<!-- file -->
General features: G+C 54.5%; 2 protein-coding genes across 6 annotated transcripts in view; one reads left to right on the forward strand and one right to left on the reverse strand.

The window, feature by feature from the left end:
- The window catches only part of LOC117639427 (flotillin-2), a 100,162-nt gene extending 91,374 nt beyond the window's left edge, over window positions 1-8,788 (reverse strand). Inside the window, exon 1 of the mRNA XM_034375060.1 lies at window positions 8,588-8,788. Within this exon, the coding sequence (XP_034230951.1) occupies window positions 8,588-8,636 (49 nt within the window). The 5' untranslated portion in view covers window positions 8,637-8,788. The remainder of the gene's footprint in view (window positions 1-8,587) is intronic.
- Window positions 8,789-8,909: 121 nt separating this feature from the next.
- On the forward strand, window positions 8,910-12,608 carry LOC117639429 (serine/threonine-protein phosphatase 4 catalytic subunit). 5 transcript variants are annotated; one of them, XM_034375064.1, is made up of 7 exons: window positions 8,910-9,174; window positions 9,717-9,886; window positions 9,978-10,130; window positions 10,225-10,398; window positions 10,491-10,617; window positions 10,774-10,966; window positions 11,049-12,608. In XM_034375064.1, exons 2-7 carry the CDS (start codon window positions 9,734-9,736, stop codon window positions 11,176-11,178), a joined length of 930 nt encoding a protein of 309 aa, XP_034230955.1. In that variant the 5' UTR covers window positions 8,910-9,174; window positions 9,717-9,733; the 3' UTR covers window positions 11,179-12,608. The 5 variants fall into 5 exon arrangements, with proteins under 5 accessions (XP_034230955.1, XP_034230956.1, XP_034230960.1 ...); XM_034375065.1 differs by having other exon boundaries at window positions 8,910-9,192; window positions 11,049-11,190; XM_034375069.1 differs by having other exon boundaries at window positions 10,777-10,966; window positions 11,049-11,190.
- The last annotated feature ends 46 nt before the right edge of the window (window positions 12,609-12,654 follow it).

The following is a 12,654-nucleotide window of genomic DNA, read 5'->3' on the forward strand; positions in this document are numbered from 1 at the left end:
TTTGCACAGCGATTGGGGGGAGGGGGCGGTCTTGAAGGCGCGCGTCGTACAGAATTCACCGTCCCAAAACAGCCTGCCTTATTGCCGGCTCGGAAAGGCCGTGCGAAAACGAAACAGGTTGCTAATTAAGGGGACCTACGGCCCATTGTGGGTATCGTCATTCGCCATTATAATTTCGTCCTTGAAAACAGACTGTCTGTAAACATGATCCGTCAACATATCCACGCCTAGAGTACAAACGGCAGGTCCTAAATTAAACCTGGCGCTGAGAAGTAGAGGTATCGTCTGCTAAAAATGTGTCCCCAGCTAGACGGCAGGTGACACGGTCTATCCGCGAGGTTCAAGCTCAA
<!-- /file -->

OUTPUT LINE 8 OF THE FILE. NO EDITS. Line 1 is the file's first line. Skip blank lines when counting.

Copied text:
TTTGCACAGCGATTGGGGGGAGGGGGCGGTCTTGAAGGCGCGCGTCGTACAGAATTCACCGTCCCAAAACAGCCTGCCTTATTGCCGGCTCGGAAAGGCCGTGCGAAAACGAAACAGGTTGCTAATTAAGGGGACCTACGGCCCATTGTGGGTATCGTCATTCGCCATTATAATTTCGTCCTTGAAAACAGACTGTCTGTAAACATGATCCGTCAACATATCCACGCCTAGAGTACAAACGGCAGGTCCTAAATTAAACCTGGCGCTGAGAAGTAGAGGTATCGTCTGCTAAAAATGTGTCCCCAGCTAGACGGCAGGTGACACGGTCTATCCGCGAGGTTCAAGCTCAA